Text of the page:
of Yverdun, to give lessons to people older than them-
selves, often sitting up a part of the night. At Yverdun
their teaching was preferred to that of some of the masters.
'They know,' it was said, 'how to give instruction to the
children without letting them feel that they are expected
to learn anything, and often they seem to be drawing the
knowledge from the very children they are teaching.' "

This fresh success excited fresh admiration, and people
came from all sides to see the new school at Clendy. The
English were especially enthusiastic, as the Germans and
French had been previously. They even encouraged the old
man to think that England might be won over to his system
of education, and asked him to receive at Clendy a certain
number of rich children, who would pay for their instruction,


and afterwards carry his method across the Channel. Pesta-
lozzi was weak enough to consent, and the character of his
institution soon changed. The teaching became less ele-
mentary and more scientific, English was studied, and at
the same time the internal arrangements lost something of
their original simplicity.

It was then that Schmidt, who had only reluctantly con-
sented to the foundation of a poor-school, cleverly took
advantage of this change in its character to prevent its
continuation. In view of the success that the scholars had
obtained in teaching, he advised Pestalozzi to turn it into a
training school, and transfer it to the Castle, where all the
necessary means of instruction were ready to hand. In a
pamphlet published in 1820, entitled, A Word on the State
of my Pedagogical Labours and the Organization of my
Institute, Pestalozzi himself admits that this advice was
given him by Schmidt.

But the idea of uniting the two establishments in the
Castle already existed in the spring of 1819, as is clear from
a printed leaflet, which was freely circulated in Yverdun
and the neighbourhood. This leaflet was written in French,
signed by Pestalozzi, and dated the 26th of May, 1819 ; it
ran as follows :

"For the fifteen years that I have been settled in this
town, my educational establishment has been freely open to
everybody from morning till night, not indeed without
certain inconvenient results, which were, however, not
entirely insupportable, and to which I have submitted in
consideration of the circumstances. But these circumstances
having now in part changed, this easy access can no longer
continue, at any rate to the same extent. And so, although
it is part of my plan to act openly, and although I desire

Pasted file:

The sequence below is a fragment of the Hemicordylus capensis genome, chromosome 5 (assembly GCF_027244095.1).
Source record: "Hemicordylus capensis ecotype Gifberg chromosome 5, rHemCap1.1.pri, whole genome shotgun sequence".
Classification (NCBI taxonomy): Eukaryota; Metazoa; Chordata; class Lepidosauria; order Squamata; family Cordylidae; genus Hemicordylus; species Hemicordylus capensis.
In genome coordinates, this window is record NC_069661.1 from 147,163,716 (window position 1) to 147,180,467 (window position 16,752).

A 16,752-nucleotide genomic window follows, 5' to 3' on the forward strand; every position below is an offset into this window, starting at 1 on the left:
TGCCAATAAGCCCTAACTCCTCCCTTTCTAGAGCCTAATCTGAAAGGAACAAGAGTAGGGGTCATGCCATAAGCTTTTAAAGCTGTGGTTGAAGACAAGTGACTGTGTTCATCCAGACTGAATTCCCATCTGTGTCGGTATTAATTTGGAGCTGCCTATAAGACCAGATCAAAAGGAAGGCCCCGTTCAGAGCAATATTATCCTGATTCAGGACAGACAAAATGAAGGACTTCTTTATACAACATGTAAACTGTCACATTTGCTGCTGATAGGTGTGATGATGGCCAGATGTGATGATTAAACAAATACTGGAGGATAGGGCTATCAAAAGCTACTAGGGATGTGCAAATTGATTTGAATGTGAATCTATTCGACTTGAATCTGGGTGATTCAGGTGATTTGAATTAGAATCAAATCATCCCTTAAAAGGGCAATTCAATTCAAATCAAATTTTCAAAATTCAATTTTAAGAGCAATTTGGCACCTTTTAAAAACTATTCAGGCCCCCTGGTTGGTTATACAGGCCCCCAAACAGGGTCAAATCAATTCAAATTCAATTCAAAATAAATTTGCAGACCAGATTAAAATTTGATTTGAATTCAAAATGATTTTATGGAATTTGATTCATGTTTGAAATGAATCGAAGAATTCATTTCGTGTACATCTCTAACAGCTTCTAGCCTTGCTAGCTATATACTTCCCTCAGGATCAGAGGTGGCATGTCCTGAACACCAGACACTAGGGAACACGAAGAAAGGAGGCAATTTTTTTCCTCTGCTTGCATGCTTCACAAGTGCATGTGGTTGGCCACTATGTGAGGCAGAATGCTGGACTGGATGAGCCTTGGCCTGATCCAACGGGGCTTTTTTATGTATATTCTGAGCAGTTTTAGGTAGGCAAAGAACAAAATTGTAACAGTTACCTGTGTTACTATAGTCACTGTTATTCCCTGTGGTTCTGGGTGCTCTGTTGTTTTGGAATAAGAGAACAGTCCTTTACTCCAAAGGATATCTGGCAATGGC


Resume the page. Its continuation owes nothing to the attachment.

nothing better than to make my efforts and experiments
known to all who are interested in education, I cannot help
begging those who may wish to see my institute at Clendy,
to leave word first at the office of the Castle, so that a con-
venient hour may be fixed for their visit.

' As the children of the new establishment form rather
a family than a school, and take part in the domestic work
of the house, they are no more prepared to receive visits
from strangers at any moment than any other family. As,


too, it is my duty to fit these children for their ultimate
duties as quickly as possible, I am obliged to observe the
strictest economy in the employment of their time. The
results of their education will, please God, soon be visible
in the institute of the Castle, and I shall be in a position,
not only to carry out on a much larger scale what is being
done at Clendy by the children themselves, but also to open
a course of lessons in those parts of the method already
perfected, for persons not attached to the institute of the
Castle, lessons to which the most advanced children of the
institute of Clendy will be admitted, and in some of which
they will be employed. There will shortly be lessons in
the English language, for instance, given at the Castle by
Englishmen, and not only to men,but to women, if there
are any who desire it. Some Englishmen are coming next
summer to study certain branches of the method, and I will
willingly grant permission to other persons to attend the
lessons they will give. The public may rest satisfied that
I shall in no wise slacken in my efforts for the improvement
of education ; but though I am perfectly ready to put myself
at the service of all who take a real interest in my work,
nobody can be offended if I ask that my two institutes may
be spared such visits as have no other motive but curiosity,
and only uselessly waste my time and that of the children
entrusted to my care." x

It is a very great pity that Pestalozzi should have put his
name to this document, which aimed, it is true, at doing
what was really necessary and ought to have been done long
before, but which at the same time degenerates into a sort
of advertisement in which we no longer recognize the noble-
hearted educational reformer.

In July of that same year, the institute of Clendy was
united with that of Yverdun in the Castle, the young girls
being installed in the second storey of the north wing, in
the rooms formerly occupied by Pestalozzi and his wife. At
the same time various repairs were carried out in the Castle,
several new rooms being built in the towers, and fire-places
supplied to those rooms that were without them.

On the 23rd of July, 1819, the Yverdun municipality,
having to communicate with Pestalozzi concerning the
repairs, took advantage of the occasion to let him know


that they regretted this fusion of the two schools, and that
public opinion did not at all approve of young people of
different sexes being brought together in the same building.

The Clendy poor-school had only lasted a year, but it had
brought the old man one more taste of joy. In these last
days, days embittered by disappointment and failure, it had
shone for a moment brightly and serenely, as though in
answer to the desire he had expressed at Bullet for a rain-
bow to shine upon his tomb.

This last success, short-lived as it was, was not without
important results for humanity. The little children, who
were assembled at Clendy, amused, occupied and instructed
by the rational, gentle and paternal discipline of Pestalozzi,